“That absolutely stumped physicists,” says Malerbo.

Researchers doing computer modeling of the event now believe the culprit was a shift in plasma currents, which suppressed sunspot formation.

“The Sun contains huge rivers of plasma similar to Earth’s ocean currents,” Malerbo explains. “Those plasma rivers affect solar activity in ways we’re just beginning to understand.”

NASA’s 21st-century satellites, armed with sophisticated telemetry and spectroscopy, have allowed heliophysicists to infer the complex activity below the solar surface. Just as an ultrasound examination allows doctors to look inside the human body via sound waves, new technologies probe the belly of the sun.

“Because the solar interior is opaque, we must devise sophisticated measurements,” explains Barbara Thompson, coordinating scientist for NASA’s Solar Dynamics Observatory at Goddard Space Center in Maryland.

Previous solar missions transmitted information periodically, but the Solar Dynamics Observatory never stops. It collects 130 megabits of data per second— the daily equivalent of a half-million digital songs—and streams it directly to a ground station in the New Mexico desert. Once received, it’s available to scientists worldwide. The vast amounts of resulting data are a treasure trove for solar scientists of all stripes.

“The old model was to simply collect data,” notes Thompson. “Now, part of NASA’s mission is making data accessible. It’s truly an international effort. We’re not just serving data—we provide tools and information to manipulate data and produce results.”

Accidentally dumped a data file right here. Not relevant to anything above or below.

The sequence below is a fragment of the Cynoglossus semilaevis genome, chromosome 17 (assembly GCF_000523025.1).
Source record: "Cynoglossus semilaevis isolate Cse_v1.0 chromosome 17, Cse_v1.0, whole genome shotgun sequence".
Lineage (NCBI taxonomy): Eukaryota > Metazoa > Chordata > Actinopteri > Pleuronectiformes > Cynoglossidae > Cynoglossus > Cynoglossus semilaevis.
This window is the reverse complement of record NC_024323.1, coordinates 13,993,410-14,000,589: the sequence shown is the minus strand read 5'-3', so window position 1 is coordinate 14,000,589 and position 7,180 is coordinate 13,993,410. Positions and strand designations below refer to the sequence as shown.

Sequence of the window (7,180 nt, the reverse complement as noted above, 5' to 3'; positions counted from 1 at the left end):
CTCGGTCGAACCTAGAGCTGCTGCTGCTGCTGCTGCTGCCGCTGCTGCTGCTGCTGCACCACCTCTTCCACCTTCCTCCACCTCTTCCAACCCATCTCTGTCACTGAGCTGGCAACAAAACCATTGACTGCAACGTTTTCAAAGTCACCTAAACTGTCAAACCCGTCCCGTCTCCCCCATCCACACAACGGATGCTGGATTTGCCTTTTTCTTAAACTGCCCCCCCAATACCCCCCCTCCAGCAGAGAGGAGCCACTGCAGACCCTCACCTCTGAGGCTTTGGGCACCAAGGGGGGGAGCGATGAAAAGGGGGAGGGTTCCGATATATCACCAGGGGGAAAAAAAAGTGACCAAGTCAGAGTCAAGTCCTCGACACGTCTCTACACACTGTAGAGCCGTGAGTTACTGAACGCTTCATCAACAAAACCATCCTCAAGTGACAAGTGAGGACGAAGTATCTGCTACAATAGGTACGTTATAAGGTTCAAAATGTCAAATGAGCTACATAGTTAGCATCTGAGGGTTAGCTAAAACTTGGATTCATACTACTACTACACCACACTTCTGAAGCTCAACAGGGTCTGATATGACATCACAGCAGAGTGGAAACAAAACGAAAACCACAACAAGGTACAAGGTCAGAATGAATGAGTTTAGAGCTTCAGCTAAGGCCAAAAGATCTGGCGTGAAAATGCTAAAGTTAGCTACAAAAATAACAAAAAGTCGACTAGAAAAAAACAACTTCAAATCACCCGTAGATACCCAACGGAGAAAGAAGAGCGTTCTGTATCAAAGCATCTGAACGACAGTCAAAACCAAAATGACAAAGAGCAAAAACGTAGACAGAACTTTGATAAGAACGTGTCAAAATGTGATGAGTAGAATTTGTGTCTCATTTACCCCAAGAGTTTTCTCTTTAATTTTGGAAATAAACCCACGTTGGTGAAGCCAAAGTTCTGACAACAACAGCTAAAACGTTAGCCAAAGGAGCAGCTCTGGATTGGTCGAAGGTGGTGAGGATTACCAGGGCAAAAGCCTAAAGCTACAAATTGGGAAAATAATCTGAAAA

Now in the works for 2018 is a satellite that will fly to the Sun’s surface and transmit data until high temperatures ultimately destroy it. In the meantime, while seismologists comb current-day data for signals of plasma flows and explosions from the solar interior, other experts analyze every last morsel of available data.

“Magnetic field people do an incredible amount of magic,” Thompson says. “They turn protons into precise information about processes happening 93 million miles away.”

“The Sun is unpredictable,” Malerbo says. “By studying the solar cycle using the latest technologies, we’re learning as much if not more than we do in manned missions.”

Hennessy agrees, adding: “We have a pretty good handle on how the Sun affects overall climate and processes on Earth. But as our technological world advances, we have more work to do to understand and predict the Sun’s variability.”




Did You Know?

  • The Sun is an ordinary star, one of an estimated 100 to 400 billion in the Milky Way Galaxy.
  • At its core, the Sun is a seething 27 million degrees Fahrenheit.
  • The Sun is a yellow star. It emits light in all colors, but since yellow is the brightest wavelength from the Sun, that’s the color we see with our naked eye.
  • About one million Earths could fit inside the Sun.
  • Since the Sun is not a solid body, different parts of the Sun rotate at different rates. At its equator, the Sun spins once about every 25 days, but at its poles the Sun rotates once on its axis every 36 Earth days.





Also in this issue:

Unraveling Race  ·  Silver & Suede  ·  The Tedious Intrigue of Art Conservation  ·  President's Note  ·  NewsWorthy  ·  Face Time: Nicholas Chambers  ·  Artistic License: The Science of Sculpture  ·  Science & Nature: Nature as Classroom  ·  About Town: Friends of the Forest  ·  The Big Picture